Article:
Foreword to Winter 2019 Issue

The Nutraceutical Industry: Sustainably Driving the Future

The past decade has seen consumer- driven marketplace disruption push the industry in new directions. As the health and wellness trend continues to gather momentum, millions of consumers around the world have become increasingly aware of, and concerned about, what they put in and on their bodies. For example, although only 15 to 22 per cent of the global population is intolerant or allergic to certain ingredients, 39 per cent of shoppers regularly buy free-from goods and over half find free-from foods with health claims more appealing than those without.

Today’s society has reached a new consciousness; one that is being driven by consumers, manufacturers and retailers alike to create a global food economy, able to sustainably provide healthy foods with high nutritional value to our growing population.
It comes as no surprise that for the world to cope with this increasing demand for nutrient-rich ingredients, food processing practices must also adapt to changing environmental conditions or risk a decaying planet unable to provide sufficient supply. Underpinned by the unprecedented focus on sustainability in recent years, the market has had to react quickly to provide products that are both good for consumers and the planet.

With a recent report by Nielson finding that 73 per cent of consumers would change their consumption habits to reduce their impact on the planet, this is a driver that is only going to grow in strength over the coming years.

Valued at US$ 79.71 billion in 2016, the European nutraceutical market is expected to experience an annual growth rate of 6.39 per cent between 2018 and 2023 overall and is the third largest market for nutraceuticals globally. Germany holds the largest market share, followed closely by the UK and France and it is consumers in these countries that are beginning to shape the nutraceutical industry as functional foods start to play a larger part in their lives.

Take the recent boom in plant-based diets, for example. Once considered an alternative dietary choice, the number of vegans in the UK alone quadrupled between 2014 and 2018, with more than half having made the change in the last 12 months and 38 per cent citing environmental reasons as their motivation . Boosted by frequent headlines and research supporting a vegan diet as a key way to reduce your environmental impact, the speed at which this change in behaviour is coming about presents both an opportunity and a challenge for product manufacturers. There is a gap in the market and a captive audience willing to purchase; the challenge is to get there first.

Equally as exciting is the disruption being caused by cannabidiol (CBD) as increasing numbers of countries legalise CBD-infused foods and beverages. Thanks to its environmental credentials and the increasing frequency at which information about its health and wellness benefits is becoming available, consumer demand is rising at a rapid pace. With big market players such as Coca-Cola and PepsiCo sitting up and taking note, it’s certainly an ingredient to watch and one that will have huge implications for the future of the industry.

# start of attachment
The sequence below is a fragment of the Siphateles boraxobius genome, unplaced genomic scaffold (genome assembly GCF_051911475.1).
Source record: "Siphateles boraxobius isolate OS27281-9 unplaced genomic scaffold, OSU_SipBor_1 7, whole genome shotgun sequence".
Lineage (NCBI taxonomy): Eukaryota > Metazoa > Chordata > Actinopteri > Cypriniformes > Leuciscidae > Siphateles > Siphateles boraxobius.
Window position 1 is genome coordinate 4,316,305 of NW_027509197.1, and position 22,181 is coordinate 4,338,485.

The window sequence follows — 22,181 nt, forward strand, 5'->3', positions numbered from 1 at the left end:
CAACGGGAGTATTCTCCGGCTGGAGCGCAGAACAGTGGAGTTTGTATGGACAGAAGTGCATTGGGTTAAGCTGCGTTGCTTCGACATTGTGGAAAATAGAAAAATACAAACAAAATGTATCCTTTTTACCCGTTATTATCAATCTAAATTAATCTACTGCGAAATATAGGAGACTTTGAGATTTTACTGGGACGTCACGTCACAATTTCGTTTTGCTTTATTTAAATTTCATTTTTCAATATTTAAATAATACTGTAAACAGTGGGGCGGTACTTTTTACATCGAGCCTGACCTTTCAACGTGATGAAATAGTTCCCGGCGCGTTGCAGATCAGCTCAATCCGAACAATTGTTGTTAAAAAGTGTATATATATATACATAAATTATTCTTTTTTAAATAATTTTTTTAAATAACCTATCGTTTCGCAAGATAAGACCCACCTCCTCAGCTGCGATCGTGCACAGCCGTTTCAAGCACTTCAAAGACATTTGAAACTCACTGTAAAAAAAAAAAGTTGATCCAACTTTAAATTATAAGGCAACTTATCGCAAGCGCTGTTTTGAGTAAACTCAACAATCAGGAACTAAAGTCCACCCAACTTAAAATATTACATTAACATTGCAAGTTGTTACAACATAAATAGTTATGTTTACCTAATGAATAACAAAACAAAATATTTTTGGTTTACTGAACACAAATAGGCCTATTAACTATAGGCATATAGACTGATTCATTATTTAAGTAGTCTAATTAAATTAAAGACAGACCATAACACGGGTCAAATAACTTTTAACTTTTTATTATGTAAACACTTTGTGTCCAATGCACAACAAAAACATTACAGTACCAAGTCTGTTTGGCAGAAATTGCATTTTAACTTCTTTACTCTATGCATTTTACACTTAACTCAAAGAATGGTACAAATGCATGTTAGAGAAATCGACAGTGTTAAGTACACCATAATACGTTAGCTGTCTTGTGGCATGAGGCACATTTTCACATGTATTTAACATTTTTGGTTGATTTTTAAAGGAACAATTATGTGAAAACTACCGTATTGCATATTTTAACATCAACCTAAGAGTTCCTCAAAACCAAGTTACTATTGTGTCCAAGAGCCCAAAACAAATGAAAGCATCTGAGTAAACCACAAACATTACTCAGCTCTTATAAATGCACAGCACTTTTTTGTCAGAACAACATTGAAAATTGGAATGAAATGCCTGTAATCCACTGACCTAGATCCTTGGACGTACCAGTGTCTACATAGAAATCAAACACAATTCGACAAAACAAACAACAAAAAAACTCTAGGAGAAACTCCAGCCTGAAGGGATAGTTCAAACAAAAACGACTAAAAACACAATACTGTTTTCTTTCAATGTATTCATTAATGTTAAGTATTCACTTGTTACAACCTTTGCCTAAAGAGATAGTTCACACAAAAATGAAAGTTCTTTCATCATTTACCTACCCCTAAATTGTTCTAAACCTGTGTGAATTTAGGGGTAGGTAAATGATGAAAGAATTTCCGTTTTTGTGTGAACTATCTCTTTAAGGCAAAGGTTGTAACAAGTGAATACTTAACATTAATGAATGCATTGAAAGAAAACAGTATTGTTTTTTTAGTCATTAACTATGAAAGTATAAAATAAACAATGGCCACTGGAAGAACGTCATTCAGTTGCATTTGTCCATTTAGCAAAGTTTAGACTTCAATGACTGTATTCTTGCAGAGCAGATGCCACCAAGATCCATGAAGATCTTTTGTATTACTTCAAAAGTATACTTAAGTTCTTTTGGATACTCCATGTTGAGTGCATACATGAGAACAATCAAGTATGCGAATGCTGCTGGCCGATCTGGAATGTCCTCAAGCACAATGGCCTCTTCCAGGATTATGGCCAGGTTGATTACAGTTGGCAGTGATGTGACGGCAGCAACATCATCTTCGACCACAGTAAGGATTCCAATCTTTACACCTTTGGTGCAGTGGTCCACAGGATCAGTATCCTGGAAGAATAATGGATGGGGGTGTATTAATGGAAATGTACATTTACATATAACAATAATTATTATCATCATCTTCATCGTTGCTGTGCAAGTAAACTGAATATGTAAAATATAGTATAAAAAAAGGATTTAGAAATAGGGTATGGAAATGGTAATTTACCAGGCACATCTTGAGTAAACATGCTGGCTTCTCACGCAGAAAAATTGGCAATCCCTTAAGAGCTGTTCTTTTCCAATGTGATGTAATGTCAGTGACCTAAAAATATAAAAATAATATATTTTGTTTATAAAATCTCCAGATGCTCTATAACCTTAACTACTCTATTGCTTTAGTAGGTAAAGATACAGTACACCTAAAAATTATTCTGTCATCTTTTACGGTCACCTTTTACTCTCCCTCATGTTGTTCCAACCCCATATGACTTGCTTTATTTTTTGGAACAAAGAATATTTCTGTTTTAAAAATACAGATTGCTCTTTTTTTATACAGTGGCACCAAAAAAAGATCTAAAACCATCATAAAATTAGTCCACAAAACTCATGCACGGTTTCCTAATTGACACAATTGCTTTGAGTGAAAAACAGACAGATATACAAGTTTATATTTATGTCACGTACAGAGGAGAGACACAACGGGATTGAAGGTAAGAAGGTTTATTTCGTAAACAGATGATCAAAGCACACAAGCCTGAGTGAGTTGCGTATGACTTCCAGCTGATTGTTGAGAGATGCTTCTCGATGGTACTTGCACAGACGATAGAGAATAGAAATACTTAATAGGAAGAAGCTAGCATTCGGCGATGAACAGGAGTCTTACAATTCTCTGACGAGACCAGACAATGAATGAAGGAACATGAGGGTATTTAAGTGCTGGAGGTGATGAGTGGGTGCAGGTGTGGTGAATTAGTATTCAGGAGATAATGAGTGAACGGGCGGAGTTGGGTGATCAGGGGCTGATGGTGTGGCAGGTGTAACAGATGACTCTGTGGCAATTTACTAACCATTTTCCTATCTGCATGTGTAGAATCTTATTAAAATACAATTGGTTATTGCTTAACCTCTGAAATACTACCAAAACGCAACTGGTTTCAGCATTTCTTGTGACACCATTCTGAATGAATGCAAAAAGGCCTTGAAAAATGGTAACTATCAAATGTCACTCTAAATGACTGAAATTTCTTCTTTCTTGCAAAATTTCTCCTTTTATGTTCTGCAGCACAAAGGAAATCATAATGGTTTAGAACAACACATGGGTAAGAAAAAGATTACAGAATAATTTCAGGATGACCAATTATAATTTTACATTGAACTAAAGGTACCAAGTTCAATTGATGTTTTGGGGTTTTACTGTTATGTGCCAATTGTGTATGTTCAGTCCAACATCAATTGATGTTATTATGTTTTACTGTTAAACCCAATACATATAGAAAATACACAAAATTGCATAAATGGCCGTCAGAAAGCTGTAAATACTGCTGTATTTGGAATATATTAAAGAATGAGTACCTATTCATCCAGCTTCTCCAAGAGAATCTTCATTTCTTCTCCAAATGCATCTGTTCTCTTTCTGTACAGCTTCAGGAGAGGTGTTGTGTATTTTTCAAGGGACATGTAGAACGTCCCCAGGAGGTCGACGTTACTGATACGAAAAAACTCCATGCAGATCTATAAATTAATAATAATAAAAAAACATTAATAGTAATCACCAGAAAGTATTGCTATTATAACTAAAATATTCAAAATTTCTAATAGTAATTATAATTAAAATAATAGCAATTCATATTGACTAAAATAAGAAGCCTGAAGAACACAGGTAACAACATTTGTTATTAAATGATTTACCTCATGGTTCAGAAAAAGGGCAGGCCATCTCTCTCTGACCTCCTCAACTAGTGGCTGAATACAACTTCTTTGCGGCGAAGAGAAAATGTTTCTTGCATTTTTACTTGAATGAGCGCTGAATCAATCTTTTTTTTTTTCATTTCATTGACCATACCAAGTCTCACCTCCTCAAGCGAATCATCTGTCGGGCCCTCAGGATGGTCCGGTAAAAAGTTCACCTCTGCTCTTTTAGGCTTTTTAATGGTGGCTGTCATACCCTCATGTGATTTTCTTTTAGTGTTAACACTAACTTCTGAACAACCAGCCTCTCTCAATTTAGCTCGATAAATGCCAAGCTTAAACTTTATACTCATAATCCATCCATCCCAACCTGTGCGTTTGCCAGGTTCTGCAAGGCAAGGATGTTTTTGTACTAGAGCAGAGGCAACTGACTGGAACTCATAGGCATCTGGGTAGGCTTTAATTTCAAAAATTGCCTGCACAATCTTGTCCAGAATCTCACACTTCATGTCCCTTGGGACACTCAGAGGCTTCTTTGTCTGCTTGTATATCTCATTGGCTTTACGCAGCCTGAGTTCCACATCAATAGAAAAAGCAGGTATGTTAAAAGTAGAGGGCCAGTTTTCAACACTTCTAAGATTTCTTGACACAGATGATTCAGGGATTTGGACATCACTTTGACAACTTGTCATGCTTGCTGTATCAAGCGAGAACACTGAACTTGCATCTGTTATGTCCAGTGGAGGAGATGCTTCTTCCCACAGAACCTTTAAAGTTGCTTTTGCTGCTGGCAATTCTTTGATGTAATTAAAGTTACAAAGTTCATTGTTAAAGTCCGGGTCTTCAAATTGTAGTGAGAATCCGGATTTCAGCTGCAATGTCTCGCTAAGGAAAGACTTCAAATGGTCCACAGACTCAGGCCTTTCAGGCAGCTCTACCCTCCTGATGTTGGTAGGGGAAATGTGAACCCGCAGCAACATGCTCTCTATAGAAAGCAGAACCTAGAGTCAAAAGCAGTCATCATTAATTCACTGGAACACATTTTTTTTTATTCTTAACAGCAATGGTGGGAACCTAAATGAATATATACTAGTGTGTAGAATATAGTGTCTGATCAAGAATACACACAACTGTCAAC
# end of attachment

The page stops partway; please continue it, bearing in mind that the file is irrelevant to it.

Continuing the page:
Arguably, the greatest influence across the nutraceuticals market right now is the surge of technology, which is having a huge impact across key areas including ingredients, R&D and product development, as well as sustainability efforts. As technology closes the gap between consumers and suppliers, we are seeing greater learnings at either end and achieving better insights than ever before. The result is a market that knows its audience well, and businesses are adapting their strategies to keep up with the latest demands.

Used more widely, modern technologies have the capability to improve agricultural and food supply chains and deliver healthier food products around the globe. With the potential to address issues such as malnutrition and food insecurity through innovations such as lab-grown meat, farmed insect protein and 3D food printing, the way food is prepared and consumed is being transformed.

Ultimately, this drive to develop healthier and more sustainable products has led to a renewed focus on using contract packers. In fact, the market is anticipated to grow at a rate of 9.54 per cent from 2017 to 2021 . This approach not only frees up manufacturers’ time to concentrate their efforts on producing high-quality foods, but allows more sustainable packaging options to be explored that might have not have been considered previously.

The move towards true circularity requires a monumental shift across the entire nutraceutical product lifecycle – from ingredient to shelf – and can only be made possible by collaboration across the entire supply chain. The impact of working towards the common goal of becoming more sustainable will unquestionably shape our industry for years to come. Already the Food and Drink Federation has revealed a 53 per cent reduction in CO2 emissions since 1990 and a 39 per cent decrease in water consumption since 2008, and efforts are only set to increase.

Our goal with this year’s Vitafoods Europe is to bring the industry together and spark conversations to better understand how we can create a sustainable future, as well as to inspire the nutraceutical community with trends, insights and solutions that support market-leading product development and business growth. We hope you’ll be able to join us in Geneva in May and look forward to as many of you as possible joining the debate.

Chris Lee
Managing Director,
Global Health and Nutrition Network, Europe, Informa Exhibitions

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